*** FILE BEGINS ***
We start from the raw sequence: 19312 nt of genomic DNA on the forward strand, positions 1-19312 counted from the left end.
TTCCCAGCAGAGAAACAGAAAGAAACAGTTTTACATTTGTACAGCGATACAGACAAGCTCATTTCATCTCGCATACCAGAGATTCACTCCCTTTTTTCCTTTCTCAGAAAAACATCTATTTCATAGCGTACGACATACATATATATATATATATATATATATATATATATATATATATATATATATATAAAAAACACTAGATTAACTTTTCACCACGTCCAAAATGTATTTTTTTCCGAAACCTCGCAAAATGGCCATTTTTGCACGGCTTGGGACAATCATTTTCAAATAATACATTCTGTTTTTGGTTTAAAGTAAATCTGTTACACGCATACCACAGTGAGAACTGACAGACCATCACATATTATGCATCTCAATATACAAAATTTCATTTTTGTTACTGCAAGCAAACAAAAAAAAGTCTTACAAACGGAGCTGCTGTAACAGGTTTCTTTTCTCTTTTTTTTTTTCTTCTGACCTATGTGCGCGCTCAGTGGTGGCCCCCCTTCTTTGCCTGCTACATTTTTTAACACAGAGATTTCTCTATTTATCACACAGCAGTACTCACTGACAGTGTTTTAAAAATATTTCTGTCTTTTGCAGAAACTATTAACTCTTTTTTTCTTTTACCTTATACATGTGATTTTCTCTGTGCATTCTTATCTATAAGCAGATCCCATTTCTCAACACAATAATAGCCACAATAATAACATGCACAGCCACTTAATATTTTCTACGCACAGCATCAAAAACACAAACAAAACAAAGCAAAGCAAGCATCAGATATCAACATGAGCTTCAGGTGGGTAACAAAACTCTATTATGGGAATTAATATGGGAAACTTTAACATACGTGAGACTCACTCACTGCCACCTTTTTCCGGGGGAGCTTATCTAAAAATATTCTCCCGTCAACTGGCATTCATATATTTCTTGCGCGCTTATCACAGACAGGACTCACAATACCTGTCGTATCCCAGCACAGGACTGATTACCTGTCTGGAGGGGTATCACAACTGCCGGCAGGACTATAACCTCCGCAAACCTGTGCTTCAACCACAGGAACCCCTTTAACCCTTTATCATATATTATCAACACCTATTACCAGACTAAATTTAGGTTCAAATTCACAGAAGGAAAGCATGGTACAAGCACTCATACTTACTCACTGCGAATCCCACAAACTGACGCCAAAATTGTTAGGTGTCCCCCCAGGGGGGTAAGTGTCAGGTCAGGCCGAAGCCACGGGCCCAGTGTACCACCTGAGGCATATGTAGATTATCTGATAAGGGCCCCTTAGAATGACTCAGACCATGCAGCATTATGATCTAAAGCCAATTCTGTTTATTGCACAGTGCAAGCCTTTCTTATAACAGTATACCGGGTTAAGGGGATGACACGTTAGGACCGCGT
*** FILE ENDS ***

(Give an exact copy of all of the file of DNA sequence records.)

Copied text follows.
We start from the raw sequence: 19312 nt of genomic DNA on the forward strand, positions 1-19312 counted from the left end.
TTCCCAGCAGAGAAACAGAAAGAAACAGTTTTACATTTGTACAGCGATACAGACAAGCTCATTTCATCTCGCATACCAGAGATTCACTCCCTTTTTTCCTTTCTCAGAAAAACATCTATTTCATAGCGTACGACATACATATATATATATATATATATATATATATATATATATATATATATATATATAAAAAACACTAGATTAACTTTTCACCACGTCCAAAATGTATTTTTTTCCGAAACCTCGCAAAATGGCCATTTTTGCACGGCTTGGGACAATCATTTTCAAATAATACATTCTGTTTTTGGTTTAAAGTAAATCTGTTACACGCATACCACAGTGAGAACTGACAGACCATCACATATTATGCATCTCAATATACAAAATTTCATTTTTGTTACTGCAAGCAAACAAAAAAAAGTCTTACAAACGGAGCTGCTGTAACAGGTTTCTTTTCTCTTTTTTTTTTTCTTCTGACCTATGTGCGCGCTCAGTGGTGGCCCCCCTTCTTTGCCTGCTACATTTTTTAACACAGAGATTTCTCTATTTATCACACAGCAGTACTCACTGACAGTGTTTTAAAAATATTTCTGTCTTTTGCAGAAACTATTAACTCTTTTTTTCTTTTACCTTATACATGTGATTTTCTCTGTGCATTCTTATCTATAAGCAGATCCCATTTCTCAACACAATAATAGCCACAATAATAACATGCACAGCCACTTAATATTTTCTACGCACAGCATCAAAAACACAAACAAAACAAAGCAAAGCAAGCATCAGATATCAACATGAGCTTCAGGTGGGTAACAAAACTCTATTATGGGAATTAATATGGGAAACTTTAACATACGTGAGACTCACTCACTGCCACCTTTTTCCGGGGGAGCTTATCTAAAAATATTCTCCCGTCAACTGGCATTCATATATTTCTTGCGCGCTTATCACAGACAGGACTCACAATACCTGTCGTATCCCAGCACAGGACTGATTACCTGTCTGGAGGGGTATCACAACTGCCGGCAGGACTATAACCTCCGCAAACCTGTGCTTCAACCACAGGAACCCCTTTAACCCTTTATCATATATTATCAACACCTATTACCAGACTAAATTTAGGTTCAAATTCACAGAAGGAAAGCATGGTACAAGCACTCATACTTACTCACTGCGAATCCCACAAACTGACGCCAAAATTGTTAGGTGTCCCCCCAGGGGGGTAAGTGTCAGGTCAGGCCGAAGCCACGGGCCCAGTGTACCACCTGAGGCATATGTAGATTATCTGATAAGGGCCCCTTAGAATGACTCAGACCATGCAGCATTATGATCTAAAGCCAATTCTGTTTATTGCACAGTGCAAGCCTTTCTTATAACAGTATACCGGGTTAAGGGGATGACACGTTAGGACCGCGT